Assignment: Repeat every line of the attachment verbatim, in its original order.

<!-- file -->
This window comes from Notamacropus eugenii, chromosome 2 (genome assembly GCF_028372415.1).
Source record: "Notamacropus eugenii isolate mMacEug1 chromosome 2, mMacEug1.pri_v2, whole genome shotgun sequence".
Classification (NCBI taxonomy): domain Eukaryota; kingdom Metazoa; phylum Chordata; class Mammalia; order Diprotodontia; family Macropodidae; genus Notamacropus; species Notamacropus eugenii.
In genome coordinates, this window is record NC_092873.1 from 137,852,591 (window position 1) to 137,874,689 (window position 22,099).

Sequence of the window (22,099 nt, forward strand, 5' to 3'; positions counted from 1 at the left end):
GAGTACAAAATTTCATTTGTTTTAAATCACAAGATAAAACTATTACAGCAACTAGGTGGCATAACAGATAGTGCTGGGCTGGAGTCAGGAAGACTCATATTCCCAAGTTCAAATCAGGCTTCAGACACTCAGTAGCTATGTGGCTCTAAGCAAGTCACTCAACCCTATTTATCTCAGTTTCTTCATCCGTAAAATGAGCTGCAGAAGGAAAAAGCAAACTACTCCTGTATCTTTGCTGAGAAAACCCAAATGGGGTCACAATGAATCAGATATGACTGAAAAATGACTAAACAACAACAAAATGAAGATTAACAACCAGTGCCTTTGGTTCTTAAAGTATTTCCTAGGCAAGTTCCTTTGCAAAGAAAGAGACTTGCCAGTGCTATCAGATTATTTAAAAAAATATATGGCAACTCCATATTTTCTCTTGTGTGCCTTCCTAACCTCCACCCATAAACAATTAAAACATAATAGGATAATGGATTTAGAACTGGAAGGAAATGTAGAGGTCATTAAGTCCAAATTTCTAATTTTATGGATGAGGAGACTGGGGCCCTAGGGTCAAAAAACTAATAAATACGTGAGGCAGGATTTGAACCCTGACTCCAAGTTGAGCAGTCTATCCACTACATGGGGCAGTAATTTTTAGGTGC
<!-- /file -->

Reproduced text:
This window comes from Notamacropus eugenii, chromosome 2 (genome assembly GCF_028372415.1).
Source record: "Notamacropus eugenii isolate mMacEug1 chromosome 2, mMacEug1.pri_v2, whole genome shotgun sequence".
Classification (NCBI taxonomy): domain Eukaryota; kingdom Metazoa; phylum Chordata; class Mammalia; order Diprotodontia; family Macropodidae; genus Notamacropus; species Notamacropus eugenii.
In genome coordinates, this window is record NC_092873.1 from 137,852,591 (window position 1) to 137,874,689 (window position 22,099).

Sequence of the window (22,099 nt, forward strand, 5' to 3'; positions counted from 1 at the left end):
GAGTACAAAATTTCATTTGTTTTAAATCACAAGATAAAACTATTACAGCAACTAGGTGGCATAACAGATAGTGCTGGGCTGGAGTCAGGAAGACTCATATTCCCAAGTTCAAATCAGGCTTCAGACACTCAGTAGCTATGTGGCTCTAAGCAAGTCACTCAACCCTATTTATCTCAGTTTCTTCATCCGTAAAATGAGCTGCAGAAGGAAAAAGCAAACTACTCCTGTATCTTTGCTGAGAAAACCCAAATGGGGTCACAATGAATCAGATATGACTGAAAAATGACTAAACAACAACAAAATGAAGATTAACAACCAGTGCCTTTGGTTCTTAAAGTATTTCCTAGGCAAGTTCCTTTGCAAAGAAAGAGACTTGCCAGTGCTATCAGATTATTTAAAAAAATATATGGCAACTCCATATTTTCTCTTGTGTGCCTTCCTAACCTCCACCCATAAACAATTAAAACATAATAGGATAATGGATTTAGAACTGGAAGGAAATGTAGAGGTCATTAAGTCCAAATTTCTAATTTTATGGATGAGGAGACTGGGGCCCTAGGGTCAAAAAACTAATAAATACGTGAGGCAGGATTTGAACCCTGACTCCAAGTTGAGCAGTCTATCCACTACATGGGGCAGTAATTTTTAGGTGC